Fluoride

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    • Bill McGonigle says:

      Yet it turns out that the cheap form of fluoride, silicofluorides, don’t properly dissociate and can bind to the calcium channel, dragging heavy metals across the blood-brain barrier. There was a big epidemiological study in the 90′s showing a much higher incidence of violent crime in areas where the cheap stuff was used, controlling for other factors. There haven’t been safety studies on silicofluorides, just hand-waving that says it dissociates like sodium fluoride, when it doesn’t. Turns out mass-medicating a population is tricky business. The big Kingston study used to show its effectiveness was run at the same time Kingston got electricity/refrigeration too, and that wasn’t controlled for.

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  5. Bodger says:

    “We also document a large increase in thyroid related deaths following the countrywide adoption of iodized salt, which affected mostly older individuals in localities with high prevalence of iodine deficiency.”

    So the authors are saying that adding iodine caused an INCREASE in thyroid-related deaths? Is this supposed to be a benefit? I had been taught that iodine was critical and that it decreased thyroid disease.

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  6. B. says:

    Folic acid in wheat flour has greatly reduced the rates of spina bifida.

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    • Bill McGonigle says:

      And there’s some new research that suggests that the *cheap form* of folic acid (oxidized) which is what most of the manufacturers chose to use to comply with the regulation, can cause an autoimmune reaction in some genotypes of the population, which causes a reduction of available fetal folic acid and is suspected as the environmental trigger in autism. The timelines match up too. It turns out that mass-medicating the population is tricky business.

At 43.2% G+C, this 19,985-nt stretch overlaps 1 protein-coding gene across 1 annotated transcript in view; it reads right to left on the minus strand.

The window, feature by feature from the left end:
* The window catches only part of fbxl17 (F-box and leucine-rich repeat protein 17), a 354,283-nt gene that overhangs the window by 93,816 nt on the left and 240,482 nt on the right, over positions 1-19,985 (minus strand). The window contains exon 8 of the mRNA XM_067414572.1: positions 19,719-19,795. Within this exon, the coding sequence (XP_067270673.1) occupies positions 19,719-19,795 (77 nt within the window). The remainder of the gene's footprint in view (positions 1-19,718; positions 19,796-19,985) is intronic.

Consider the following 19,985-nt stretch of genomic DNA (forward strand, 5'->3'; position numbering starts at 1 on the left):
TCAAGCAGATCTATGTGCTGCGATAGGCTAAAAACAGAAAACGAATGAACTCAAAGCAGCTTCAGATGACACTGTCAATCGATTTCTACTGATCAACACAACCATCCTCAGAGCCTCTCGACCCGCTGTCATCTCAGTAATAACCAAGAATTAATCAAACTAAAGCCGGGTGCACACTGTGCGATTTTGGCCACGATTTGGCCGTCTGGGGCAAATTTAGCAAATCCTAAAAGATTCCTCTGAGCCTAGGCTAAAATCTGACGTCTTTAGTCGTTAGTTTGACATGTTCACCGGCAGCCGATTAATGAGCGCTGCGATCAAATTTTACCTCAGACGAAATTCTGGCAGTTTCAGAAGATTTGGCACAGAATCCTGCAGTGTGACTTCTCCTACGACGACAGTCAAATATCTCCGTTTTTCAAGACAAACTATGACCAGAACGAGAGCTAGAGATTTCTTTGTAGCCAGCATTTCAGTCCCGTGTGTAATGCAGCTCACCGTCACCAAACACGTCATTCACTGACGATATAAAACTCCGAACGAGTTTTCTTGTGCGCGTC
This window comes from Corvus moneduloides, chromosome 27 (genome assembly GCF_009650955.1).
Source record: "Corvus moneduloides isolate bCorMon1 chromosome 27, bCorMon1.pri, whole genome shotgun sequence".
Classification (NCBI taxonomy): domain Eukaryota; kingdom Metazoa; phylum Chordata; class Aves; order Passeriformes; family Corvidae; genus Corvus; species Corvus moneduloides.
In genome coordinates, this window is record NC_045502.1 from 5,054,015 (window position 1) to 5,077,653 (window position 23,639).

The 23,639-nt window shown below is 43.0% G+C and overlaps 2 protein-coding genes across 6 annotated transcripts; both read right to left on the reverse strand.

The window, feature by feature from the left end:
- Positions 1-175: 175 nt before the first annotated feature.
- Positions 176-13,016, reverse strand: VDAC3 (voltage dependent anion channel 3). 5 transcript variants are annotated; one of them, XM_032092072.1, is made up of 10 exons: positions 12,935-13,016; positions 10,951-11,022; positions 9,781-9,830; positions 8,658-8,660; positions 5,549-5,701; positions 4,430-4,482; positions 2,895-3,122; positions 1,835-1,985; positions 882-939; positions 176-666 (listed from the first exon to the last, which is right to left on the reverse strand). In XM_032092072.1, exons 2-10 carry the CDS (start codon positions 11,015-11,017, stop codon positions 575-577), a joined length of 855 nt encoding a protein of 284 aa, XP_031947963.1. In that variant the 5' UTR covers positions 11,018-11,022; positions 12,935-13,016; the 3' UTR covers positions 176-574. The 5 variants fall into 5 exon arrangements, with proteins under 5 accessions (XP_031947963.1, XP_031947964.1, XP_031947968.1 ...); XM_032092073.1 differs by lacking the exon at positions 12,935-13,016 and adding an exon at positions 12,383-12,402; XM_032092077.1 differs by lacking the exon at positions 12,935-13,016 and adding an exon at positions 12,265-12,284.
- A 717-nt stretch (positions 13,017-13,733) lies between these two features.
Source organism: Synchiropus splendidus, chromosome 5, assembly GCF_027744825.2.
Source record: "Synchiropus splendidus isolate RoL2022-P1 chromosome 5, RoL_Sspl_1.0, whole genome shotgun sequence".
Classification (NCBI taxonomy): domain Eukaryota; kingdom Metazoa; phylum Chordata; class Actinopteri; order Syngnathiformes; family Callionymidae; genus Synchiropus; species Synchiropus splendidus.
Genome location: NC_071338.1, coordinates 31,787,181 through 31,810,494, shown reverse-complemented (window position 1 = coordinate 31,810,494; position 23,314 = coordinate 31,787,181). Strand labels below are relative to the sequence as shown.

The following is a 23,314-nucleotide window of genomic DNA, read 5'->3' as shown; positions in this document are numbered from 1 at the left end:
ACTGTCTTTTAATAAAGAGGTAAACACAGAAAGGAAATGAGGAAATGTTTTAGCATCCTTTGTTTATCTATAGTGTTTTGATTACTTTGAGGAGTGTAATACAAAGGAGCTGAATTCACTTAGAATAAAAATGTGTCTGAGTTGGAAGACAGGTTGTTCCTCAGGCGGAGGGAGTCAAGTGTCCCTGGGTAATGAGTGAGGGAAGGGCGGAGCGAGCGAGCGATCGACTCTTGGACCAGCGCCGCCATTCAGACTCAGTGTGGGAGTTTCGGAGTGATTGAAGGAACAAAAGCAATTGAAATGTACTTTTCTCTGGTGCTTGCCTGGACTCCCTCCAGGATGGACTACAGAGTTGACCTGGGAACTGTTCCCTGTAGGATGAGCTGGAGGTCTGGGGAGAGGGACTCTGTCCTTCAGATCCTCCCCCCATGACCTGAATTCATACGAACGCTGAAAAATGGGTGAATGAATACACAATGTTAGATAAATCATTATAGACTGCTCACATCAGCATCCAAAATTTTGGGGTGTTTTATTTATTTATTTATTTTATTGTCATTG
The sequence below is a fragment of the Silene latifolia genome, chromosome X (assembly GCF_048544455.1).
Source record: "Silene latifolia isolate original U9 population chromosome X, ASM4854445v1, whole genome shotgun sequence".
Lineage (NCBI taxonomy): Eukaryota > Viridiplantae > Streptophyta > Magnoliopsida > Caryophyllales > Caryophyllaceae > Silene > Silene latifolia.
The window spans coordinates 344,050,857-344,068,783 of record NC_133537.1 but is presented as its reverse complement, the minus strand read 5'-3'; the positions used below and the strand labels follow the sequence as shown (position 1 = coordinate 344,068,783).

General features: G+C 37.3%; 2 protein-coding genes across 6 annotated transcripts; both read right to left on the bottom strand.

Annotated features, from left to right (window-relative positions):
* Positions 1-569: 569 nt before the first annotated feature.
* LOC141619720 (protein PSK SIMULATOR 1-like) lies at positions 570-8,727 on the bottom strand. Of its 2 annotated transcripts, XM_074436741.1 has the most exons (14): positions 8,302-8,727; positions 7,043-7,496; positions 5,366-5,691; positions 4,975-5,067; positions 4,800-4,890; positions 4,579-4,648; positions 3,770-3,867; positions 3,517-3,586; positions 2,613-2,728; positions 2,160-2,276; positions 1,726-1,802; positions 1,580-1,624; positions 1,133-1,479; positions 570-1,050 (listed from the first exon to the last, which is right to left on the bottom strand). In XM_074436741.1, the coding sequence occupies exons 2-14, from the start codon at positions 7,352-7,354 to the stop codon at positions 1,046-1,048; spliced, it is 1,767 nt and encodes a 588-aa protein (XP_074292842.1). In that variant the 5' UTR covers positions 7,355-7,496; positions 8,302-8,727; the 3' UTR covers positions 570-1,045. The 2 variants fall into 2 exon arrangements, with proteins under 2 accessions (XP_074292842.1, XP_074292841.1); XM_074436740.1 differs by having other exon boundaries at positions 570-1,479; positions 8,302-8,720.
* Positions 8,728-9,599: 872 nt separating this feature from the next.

n.b. pregnant women should definitely take a multivitamin that contains the good stuff!

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      • B. says:

        Very interesting, I hadn’t heard that. Sounds like Freakonomics should do a follow-up post.

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      • J1 says:

        Any links to the research? Don’t take it personally, but when somebody mentions links to autism my BS light starts flashing like a strobe.

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  7. Pru says:

    Is that the right link? For starters you say ‘new working paper’ but the link is dated 2008. The abstract in the link is different than that quoted above. The paper in the link also doesn’t seem to go into any discussion about an increase in thyroid related deaths–or use the word ‘death’ at all.

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  8. Patrick says:

    A possible cause of increased mortality, and certainly morbidity, is the Jod- Basedow effect. http://en.wikipedia.org/wiki/Jod-Basedow_phenomenon The long-term iodide deficiency with a resultant goiter followed by an iodide load results in hyperthyroidism, too much T3 & T4 being released. This may result in atrial fibrillation and heart failure. Older people would be at an increased risk since they would not tolerate the effect as well as a young healthy person.